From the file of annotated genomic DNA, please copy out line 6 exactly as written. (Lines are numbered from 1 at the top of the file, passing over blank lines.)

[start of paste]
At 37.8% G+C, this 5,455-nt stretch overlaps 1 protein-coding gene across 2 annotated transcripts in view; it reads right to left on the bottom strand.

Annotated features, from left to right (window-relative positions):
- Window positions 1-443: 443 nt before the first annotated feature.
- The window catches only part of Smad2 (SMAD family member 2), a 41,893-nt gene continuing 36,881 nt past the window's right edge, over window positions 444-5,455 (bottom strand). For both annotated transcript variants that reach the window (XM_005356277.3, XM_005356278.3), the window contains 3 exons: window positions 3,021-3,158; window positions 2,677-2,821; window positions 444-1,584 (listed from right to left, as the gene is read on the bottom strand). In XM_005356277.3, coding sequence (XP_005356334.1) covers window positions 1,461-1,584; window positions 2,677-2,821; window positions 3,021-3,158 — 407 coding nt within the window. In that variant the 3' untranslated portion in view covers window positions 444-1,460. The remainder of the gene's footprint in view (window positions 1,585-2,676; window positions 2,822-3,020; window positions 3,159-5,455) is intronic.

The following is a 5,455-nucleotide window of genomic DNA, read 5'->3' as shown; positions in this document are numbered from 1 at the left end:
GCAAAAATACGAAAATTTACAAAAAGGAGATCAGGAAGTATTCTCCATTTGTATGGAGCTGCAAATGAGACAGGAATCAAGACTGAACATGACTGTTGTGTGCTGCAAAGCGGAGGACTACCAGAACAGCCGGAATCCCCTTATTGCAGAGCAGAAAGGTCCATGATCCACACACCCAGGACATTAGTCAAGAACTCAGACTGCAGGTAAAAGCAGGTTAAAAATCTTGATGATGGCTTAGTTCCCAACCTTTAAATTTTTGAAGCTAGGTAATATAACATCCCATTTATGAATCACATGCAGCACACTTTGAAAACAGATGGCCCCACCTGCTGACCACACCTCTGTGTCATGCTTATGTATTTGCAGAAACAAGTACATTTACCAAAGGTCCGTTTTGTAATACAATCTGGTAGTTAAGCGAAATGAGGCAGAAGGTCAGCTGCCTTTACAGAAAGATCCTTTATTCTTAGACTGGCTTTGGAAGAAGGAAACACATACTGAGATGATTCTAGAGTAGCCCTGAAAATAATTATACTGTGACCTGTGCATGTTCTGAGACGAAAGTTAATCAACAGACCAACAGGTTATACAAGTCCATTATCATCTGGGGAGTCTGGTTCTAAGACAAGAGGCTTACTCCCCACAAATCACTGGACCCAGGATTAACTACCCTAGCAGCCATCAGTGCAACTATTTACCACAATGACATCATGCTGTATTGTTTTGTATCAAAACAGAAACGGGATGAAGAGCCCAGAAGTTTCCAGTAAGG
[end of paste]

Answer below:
GCAAAAATACGAAAATTTACAAAAAGGAGATCAGGAAGTATTCTCCATTTGTATGGAGCTGCAAATGAGACAGGAATCAAGACTGAACATGACTGTTGTGTGCTGCAAAGCGGAGGACTACCAGAACAGCCGGAATCCCCTTATTGCAGAGCAGAAAGGTCCATGATCCACACACCCAGGACATTAGTCAAGAACTCAGACTGCAGGTAAAAGCAGGTTAAAAATCTTGATGATGGCTTAGTTCCCAACCTTTAAATTTTTGAAGCTAGGTAATATAACATCCCATTTATGAATCACATGCAGCACACTTTGAAAACAGATGGCCCCACCTGCTGACCACACCTCTGTGTCATGCTTATGTATTTGCAGAAACAAGTACATTTACCAAAGGTCCGTTTTGTAATACAATCTGGTAGTTAAGCGAAATGAGGCAGAAGGTCAGCTGCCTTTACAGAAAGATCCTTTATTCTTAGACTGGCTTTGGAAGAAGGAAACACATACTGAGATGATTCTAGAGTAGCCCTGAAAATAATTATACTGTGACCTGTGCATGTTCTGAGACGAAAGTTAATCAACAGACCAACAGGTTATACAAGTCCATTATCATCTGGGGAGTCTGGTTCTAAGACAAGAGGCTTACTCCCCACAAATCACTGGACCCAGGATTAACTACCCTAGCAGCCATCAGTGCAACTATTTACCACAATGACATCATGCTGTATTGTTTTGTATCAAAACAGAAACGGGATGAAGAGCCCAGAAGTTTCCAGTAAGG